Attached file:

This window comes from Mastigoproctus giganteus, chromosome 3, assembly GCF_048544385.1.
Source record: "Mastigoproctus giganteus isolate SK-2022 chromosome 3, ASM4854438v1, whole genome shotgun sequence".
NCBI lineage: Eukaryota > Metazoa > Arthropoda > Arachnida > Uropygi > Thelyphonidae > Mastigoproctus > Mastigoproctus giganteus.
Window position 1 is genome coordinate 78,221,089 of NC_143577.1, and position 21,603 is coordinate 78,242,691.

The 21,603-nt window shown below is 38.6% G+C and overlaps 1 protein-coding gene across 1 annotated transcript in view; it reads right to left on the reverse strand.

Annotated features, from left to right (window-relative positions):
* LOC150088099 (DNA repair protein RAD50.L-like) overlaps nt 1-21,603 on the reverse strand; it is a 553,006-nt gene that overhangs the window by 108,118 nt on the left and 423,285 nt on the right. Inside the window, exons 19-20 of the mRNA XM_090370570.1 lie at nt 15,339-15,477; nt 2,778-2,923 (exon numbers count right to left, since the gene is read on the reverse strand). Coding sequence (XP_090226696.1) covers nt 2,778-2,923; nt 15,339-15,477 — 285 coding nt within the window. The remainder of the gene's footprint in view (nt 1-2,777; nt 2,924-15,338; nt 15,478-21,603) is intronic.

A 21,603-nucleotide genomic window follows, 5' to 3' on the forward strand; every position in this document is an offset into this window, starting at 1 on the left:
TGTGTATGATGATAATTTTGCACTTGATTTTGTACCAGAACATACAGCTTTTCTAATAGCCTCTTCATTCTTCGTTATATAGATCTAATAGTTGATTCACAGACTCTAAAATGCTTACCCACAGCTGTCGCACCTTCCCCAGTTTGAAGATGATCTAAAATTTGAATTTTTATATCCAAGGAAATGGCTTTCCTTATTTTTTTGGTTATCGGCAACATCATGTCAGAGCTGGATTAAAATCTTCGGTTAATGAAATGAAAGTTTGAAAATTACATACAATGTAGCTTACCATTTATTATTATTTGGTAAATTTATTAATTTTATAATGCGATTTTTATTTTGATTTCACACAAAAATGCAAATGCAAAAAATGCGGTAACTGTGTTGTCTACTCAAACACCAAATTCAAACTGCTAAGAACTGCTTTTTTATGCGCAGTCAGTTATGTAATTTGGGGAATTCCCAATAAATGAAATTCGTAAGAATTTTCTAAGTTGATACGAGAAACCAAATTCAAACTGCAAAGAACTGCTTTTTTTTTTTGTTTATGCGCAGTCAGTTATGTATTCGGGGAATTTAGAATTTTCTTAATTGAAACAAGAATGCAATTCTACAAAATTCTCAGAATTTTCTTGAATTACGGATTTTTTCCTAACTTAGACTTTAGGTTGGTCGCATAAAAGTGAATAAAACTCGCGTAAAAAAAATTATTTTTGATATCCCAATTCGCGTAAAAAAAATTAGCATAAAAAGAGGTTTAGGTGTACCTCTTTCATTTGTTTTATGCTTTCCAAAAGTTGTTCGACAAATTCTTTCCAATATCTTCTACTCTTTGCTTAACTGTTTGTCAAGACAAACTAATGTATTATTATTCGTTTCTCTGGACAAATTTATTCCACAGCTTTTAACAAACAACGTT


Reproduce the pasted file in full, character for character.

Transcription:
This window comes from Mastigoproctus giganteus, chromosome 3, assembly GCF_048544385.1.
Source record: "Mastigoproctus giganteus isolate SK-2022 chromosome 3, ASM4854438v1, whole genome shotgun sequence".
NCBI lineage: Eukaryota > Metazoa > Arthropoda > Arachnida > Uropygi > Thelyphonidae > Mastigoproctus > Mastigoproctus giganteus.
Window position 1 is genome coordinate 78,221,089 of NC_143577.1, and position 21,603 is coordinate 78,242,691.

The 21,603-nt window shown below is 38.6% G+C and overlaps 1 protein-coding gene across 1 annotated transcript in view; it reads right to left on the reverse strand.

Annotated features, from left to right (window-relative positions):
* LOC150088099 (DNA repair protein RAD50.L-like) overlaps nt 1-21,603 on the reverse strand; it is a 553,006-nt gene that overhangs the window by 108,118 nt on the left and 423,285 nt on the right. Inside the window, exons 19-20 of the mRNA XM_090370570.1 lie at nt 15,339-15,477; nt 2,778-2,923 (exon numbers count right to left, since the gene is read on the reverse strand). Coding sequence (XP_090226696.1) covers nt 2,778-2,923; nt 15,339-15,477 — 285 coding nt within the window. The remainder of the gene's footprint in view (nt 1-2,777; nt 2,924-15,338; nt 15,478-21,603) is intronic.

A 21,603-nucleotide genomic window follows, 5' to 3' on the forward strand; every position in this document is an offset into this window, starting at 1 on the left:
TGTGTATGATGATAATTTTGCACTTGATTTTGTACCAGAACATACAGCTTTTCTAATAGCCTCTTCATTCTTCGTTATATAGATCTAATAGTTGATTCACAGACTCTAAAATGCTTACCCACAGCTGTCGCACCTTCCCCAGTTTGAAGATGATCTAAAATTTGAATTTTTATATCCAAGGAAATGGCTTTCCTTATTTTTTTGGTTATCGGCAACATCATGTCAGAGCTGGATTAAAATCTTCGGTTAATGAAATGAAAGTTTGAAAATTACATACAATGTAGCTTACCATTTATTATTATTTGGTAAATTTATTAATTTTATAATGCGATTTTTATTTTGATTTCACACAAAAATGCAAATGCAAAAAATGCGGTAACTGTGTTGTCTACTCAAACACCAAATTCAAACTGCTAAGAACTGCTTTTTTATGCGCAGTCAGTTATGTAATTTGGGGAATTCCCAATAAATGAAATTCGTAAGAATTTTCTAAGTTGATACGAGAAACCAAATTCAAACTGCAAAGAACTGCTTTTTTTTTTTGTTTATGCGCAGTCAGTTATGTATTCGGGGAATTTAGAATTTTCTTAATTGAAACAAGAATGCAATTCTACAAAATTCTCAGAATTTTCTTGAATTACGGATTTTTTCCTAACTTAGACTTTAGGTTGGTCGCATAAAAGTGAATAAAACTCGCGTAAAAAAAATTATTTTTGATATCCCAATTCGCGTAAAAAAAATTAGCATAAAAAGAGGTTTAGGTGTACCTCTTTCATTTGTTTTATGCTTTCCAAAAGTTGTTCGACAAATTCTTTCCAATATCTTCTACTCTTTGCTTAACTGTTTGTCAAGACAAACTAATGTATTATTATTCGTTTCTCTGGACAAATTTATTCCACAGCTTTTAACAAACAACGTT